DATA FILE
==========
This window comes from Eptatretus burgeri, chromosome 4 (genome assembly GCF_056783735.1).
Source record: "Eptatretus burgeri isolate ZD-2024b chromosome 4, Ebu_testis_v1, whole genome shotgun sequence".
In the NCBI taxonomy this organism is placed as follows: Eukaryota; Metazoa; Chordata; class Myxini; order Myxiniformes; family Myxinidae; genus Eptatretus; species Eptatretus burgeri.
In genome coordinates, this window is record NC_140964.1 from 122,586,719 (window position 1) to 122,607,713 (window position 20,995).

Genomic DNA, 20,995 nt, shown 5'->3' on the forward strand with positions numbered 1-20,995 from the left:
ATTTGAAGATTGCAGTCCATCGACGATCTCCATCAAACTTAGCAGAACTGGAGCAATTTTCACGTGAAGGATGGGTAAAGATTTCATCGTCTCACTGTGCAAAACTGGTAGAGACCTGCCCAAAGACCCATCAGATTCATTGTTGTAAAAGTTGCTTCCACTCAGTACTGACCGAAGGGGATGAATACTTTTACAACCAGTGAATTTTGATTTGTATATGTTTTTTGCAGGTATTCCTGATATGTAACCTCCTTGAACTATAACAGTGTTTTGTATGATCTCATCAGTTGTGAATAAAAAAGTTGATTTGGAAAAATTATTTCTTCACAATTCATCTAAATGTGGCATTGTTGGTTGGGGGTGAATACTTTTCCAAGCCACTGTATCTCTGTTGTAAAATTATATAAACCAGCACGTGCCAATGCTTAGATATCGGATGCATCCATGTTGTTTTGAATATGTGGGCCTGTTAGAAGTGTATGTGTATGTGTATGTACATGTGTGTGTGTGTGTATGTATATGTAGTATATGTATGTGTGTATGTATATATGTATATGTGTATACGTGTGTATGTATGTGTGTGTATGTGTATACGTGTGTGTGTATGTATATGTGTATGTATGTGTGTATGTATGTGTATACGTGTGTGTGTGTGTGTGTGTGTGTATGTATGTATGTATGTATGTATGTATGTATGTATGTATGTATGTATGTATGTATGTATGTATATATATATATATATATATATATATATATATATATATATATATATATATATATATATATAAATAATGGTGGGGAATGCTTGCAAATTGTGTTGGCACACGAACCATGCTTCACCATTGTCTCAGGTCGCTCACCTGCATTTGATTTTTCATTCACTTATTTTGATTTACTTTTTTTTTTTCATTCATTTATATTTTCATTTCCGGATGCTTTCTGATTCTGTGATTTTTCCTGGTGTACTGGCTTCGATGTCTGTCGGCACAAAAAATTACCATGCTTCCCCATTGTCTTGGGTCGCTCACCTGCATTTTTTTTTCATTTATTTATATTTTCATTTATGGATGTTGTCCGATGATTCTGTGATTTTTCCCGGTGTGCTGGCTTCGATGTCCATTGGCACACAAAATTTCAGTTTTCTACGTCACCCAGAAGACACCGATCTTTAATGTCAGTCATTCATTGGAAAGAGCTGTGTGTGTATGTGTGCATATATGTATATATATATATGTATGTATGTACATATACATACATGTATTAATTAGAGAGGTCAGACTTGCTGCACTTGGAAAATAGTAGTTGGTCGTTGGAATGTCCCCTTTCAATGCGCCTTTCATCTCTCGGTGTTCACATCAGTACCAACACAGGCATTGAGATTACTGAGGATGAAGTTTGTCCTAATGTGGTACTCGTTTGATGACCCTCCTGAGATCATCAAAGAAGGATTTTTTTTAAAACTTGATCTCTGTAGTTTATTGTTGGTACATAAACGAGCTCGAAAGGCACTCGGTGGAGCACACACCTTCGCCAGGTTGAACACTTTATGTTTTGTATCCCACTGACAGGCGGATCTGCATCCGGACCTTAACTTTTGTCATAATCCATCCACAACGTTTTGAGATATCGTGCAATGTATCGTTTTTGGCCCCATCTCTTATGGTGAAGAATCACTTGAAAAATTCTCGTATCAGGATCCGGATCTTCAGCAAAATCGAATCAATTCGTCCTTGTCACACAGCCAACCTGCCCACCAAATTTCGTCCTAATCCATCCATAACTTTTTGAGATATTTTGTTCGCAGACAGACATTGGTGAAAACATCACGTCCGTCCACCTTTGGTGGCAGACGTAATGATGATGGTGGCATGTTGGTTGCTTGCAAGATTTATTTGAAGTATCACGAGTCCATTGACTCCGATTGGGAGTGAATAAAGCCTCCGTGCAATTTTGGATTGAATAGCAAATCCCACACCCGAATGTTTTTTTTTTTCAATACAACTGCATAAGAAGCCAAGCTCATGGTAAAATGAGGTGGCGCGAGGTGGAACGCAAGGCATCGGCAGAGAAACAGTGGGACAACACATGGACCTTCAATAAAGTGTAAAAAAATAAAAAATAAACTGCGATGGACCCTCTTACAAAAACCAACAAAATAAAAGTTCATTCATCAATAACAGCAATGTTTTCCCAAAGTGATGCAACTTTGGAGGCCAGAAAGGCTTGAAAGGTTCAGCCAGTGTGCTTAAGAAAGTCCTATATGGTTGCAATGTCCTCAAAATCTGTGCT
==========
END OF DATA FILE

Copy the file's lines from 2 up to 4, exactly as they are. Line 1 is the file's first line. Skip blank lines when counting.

Source record: "Eptatretus burgeri isolate ZD-2024b chromosome 4, Ebu_testis_v1, whole genome shotgun sequence".
In the NCBI taxonomy this organism is placed as follows: Eukaryota; Metazoa; Chordata; class Myxini; order Myxiniformes; family Myxinidae; genus Eptatretus; species Eptatretus burgeri.
In genome coordinates, this window is record NC_140964.1 from 122,586,719 (window position 1) to 122,607,713 (window position 20,995).